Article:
Hodgson immediately began a solo career, with his biggest hit being "Had A Dream (Sleeping With the Enemy)" from his first solo effort In the "Eye of the Storm", in 1985.

The Davies-led Supertramp soldiered on, releasing "Brother Where You Bound" the same year. The album containe the hit single, "Cannonball", along with the title track, a 16-minute anti-Soviet diatribe highlighted by guitar solos by Pink Floyd's David Gilmour . 1987's "Free As A Bird" included more straightforward Davies rockers, including "I'm Begging You", which reached #1 on US dance charts, a curious accomplishment for an "art rock" band. Although their fan base rapidly declined, loyal followers continued to support the band's recordings, including 1988's "Live '88", after which Supertramp disbanded.

In 1997, Richard Davies reformed the band to tour and release a new LP called "Some Things Never Change", a polished effort which echoed the earlier Supertramp sound, featuring Davies, Helliwell, Siebenberg, and Crowded House's Mark Hart. It reached #74 in the UK. In 1999 Supertramp released the live "It Was the Best of Times", which was followed by "Is Everybody Listening - Live" in 2001. Early 2002 saw the release of another album, "Slow Motion", backed by a year long tour, after which the band went inactive once again. Another attempt to bring Hodgson back into the band failed in 2005.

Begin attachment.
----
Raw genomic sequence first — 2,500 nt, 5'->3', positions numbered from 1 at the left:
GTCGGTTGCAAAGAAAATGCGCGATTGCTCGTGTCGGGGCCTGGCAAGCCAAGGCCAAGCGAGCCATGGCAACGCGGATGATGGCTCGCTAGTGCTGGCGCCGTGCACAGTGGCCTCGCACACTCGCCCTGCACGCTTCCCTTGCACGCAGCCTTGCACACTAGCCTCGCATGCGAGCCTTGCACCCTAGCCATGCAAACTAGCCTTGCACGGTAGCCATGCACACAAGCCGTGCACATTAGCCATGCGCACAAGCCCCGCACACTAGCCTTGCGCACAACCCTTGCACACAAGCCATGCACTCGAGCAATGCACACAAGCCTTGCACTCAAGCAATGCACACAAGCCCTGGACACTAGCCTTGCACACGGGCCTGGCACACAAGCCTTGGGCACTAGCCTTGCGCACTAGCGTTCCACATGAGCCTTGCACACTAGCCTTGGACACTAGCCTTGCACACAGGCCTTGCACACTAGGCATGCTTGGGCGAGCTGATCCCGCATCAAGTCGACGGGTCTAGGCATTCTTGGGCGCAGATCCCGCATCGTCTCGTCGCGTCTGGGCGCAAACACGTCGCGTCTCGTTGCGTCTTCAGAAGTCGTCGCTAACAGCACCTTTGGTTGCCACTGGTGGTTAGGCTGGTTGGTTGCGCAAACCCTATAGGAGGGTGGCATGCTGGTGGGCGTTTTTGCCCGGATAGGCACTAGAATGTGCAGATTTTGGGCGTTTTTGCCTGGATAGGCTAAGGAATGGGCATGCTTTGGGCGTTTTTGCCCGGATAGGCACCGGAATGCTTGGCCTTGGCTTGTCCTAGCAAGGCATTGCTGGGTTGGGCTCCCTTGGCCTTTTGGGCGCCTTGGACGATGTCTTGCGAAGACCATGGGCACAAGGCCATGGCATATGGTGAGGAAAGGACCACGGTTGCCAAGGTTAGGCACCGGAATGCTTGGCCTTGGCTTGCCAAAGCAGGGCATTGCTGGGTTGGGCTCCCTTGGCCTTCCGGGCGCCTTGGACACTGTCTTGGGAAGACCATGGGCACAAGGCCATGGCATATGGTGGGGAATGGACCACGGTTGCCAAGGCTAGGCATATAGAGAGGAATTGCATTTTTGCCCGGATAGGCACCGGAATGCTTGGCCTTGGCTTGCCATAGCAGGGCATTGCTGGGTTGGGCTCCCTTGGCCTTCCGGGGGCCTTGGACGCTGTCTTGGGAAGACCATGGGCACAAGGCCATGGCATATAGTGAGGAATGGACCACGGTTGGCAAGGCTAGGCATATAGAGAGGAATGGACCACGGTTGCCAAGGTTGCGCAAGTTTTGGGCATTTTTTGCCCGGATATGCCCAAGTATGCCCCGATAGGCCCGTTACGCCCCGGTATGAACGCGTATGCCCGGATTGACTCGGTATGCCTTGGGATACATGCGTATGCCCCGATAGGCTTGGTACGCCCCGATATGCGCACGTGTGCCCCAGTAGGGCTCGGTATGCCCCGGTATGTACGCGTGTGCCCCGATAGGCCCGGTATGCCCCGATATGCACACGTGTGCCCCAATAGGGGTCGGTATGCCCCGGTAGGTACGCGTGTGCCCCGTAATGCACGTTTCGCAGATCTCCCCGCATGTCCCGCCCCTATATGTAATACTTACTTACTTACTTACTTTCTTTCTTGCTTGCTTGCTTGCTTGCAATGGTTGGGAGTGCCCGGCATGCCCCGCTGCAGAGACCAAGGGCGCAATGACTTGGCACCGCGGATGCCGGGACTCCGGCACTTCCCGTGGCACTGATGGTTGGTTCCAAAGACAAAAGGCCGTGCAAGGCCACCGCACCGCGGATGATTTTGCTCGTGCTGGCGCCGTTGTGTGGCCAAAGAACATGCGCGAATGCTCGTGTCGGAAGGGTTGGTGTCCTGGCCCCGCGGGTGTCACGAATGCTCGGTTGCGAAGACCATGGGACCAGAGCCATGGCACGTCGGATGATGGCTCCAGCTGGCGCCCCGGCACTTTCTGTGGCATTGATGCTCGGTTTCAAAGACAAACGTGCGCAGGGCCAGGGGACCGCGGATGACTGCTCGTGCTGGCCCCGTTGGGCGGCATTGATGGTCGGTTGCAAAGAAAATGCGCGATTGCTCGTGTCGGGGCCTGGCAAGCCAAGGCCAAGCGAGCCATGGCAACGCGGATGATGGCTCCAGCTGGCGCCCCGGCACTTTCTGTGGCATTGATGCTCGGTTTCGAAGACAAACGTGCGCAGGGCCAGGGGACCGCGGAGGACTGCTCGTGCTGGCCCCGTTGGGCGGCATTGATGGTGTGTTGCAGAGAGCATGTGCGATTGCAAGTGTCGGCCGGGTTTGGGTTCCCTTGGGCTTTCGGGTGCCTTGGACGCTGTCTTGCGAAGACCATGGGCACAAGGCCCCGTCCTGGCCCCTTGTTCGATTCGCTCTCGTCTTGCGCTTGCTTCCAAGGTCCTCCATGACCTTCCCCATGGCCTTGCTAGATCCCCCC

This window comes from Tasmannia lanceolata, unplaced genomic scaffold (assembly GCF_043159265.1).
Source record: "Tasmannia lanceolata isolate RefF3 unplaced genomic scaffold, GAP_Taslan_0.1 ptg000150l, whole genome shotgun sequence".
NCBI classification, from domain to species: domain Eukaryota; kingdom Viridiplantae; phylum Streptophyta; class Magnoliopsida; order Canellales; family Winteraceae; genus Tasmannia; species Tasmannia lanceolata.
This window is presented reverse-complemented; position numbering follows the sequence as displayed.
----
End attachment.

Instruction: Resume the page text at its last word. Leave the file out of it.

In 2008 it was announced that Supertramp's music would be featured in the film adaptation of Irvine Welsh's best-selling novel Ecstasy: Three Tales of Chemical Romance. In 2009, Roger Hodgson told the press that he could not see a Supertramp reunion ever happening, but on April 21st, 2010 the rest of the band announced that they would give 35 concerts in Germany, Portugal, the Netherlands, Italy, France and other European countries in late 2010. Roger Hodgson, who was not included in this series of shows, embarked on a solo 2010 tour to Australia, New Zealand, South America, Europe, Canada, and the US.

In 2011 both Hodgson and Supertramp continued to tour separately. When asked whether Roger Hodgson might appear on some of the 2011 dates, Richard Davies replied, "I know there are some fans out there who would like that to happen. There was a time when I had hoped for that too. But the recent past makes that impossible. In order to play a great show for our fans, you need harmony, both musically and personally. Unfortunately that doesn’t exist between us any more and I would rather not destroy memories of more harmonious times between all of us."

In March, 2012, the band's website showed that were no upcoming tour dates currently scheduled.

In the end, one would be hard pressed to describe Supertramp as being in any way influential; although they readily fused sound effects, nursery rhymes and out-of-context radio footage, forcing the point to hail them as precursors of the sampling age. But, alongside the other top acts of their time, they serve as a good example of that curious hybrid of melodic progressive rock that flourished between the genuine heavyweights of the 60s and late 70s.